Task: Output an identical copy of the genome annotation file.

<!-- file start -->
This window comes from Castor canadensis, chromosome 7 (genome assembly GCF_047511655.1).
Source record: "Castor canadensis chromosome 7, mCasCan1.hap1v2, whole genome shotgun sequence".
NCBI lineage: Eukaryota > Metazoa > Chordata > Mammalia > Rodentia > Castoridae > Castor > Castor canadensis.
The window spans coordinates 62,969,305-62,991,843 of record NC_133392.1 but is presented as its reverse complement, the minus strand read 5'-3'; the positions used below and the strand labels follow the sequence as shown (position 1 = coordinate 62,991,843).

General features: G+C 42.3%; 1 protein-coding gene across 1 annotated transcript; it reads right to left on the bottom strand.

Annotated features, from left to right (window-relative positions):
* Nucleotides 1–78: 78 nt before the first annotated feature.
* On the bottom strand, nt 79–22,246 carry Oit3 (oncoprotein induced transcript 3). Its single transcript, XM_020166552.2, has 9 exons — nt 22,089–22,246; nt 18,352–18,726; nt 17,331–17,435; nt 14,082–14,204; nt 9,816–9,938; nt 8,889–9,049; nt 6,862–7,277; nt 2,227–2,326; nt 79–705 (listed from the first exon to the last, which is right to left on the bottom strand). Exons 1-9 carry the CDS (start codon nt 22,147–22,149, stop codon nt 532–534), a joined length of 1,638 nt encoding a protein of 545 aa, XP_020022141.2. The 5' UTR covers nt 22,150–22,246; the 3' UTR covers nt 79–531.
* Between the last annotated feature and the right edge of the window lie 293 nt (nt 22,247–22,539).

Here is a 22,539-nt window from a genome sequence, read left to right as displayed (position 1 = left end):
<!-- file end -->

This window comes from Castor canadensis, chromosome 7 (genome assembly GCF_047511655.1).
Source record: "Castor canadensis chromosome 7, mCasCan1.hap1v2, whole genome shotgun sequence".
NCBI lineage: Eukaryota > Metazoa > Chordata > Mammalia > Rodentia > Castoridae > Castor > Castor canadensis.
The window spans coordinates 62,969,305-62,991,843 of record NC_133392.1 but is presented as its reverse complement, the minus strand read 5'-3'; the positions used below and the strand labels follow the sequence as shown (position 1 = coordinate 62,991,843).

General features: G+C 42.3%; 1 protein-coding gene across 1 annotated transcript; it reads right to left on the bottom strand.

Annotated features, from left to right (window-relative positions):
* Nucleotides 1–78: 78 nt before the first annotated feature.
* On the bottom strand, nt 79–22,246 carry Oit3 (oncoprotein induced transcript 3). Its single transcript, XM_020166552.2, has 9 exons — nt 22,089–22,246; nt 18,352–18,726; nt 17,331–17,435; nt 14,082–14,204; nt 9,816–9,938; nt 8,889–9,049; nt 6,862–7,277; nt 2,227–2,326; nt 79–705 (listed from the first exon to the last, which is right to left on the bottom strand). Exons 1-9 carry the CDS (start codon nt 22,147–22,149, stop codon nt 532–534), a joined length of 1,638 nt encoding a protein of 545 aa, XP_020022141.2. The 5' UTR covers nt 22,150–22,246; the 3' UTR covers nt 79–531.
* Between the last annotated feature and the right edge of the window lie 293 nt (nt 22,247–22,539).

Here is a 22,539-nt window from a genome sequence, read left to right as displayed (position 1 = left end):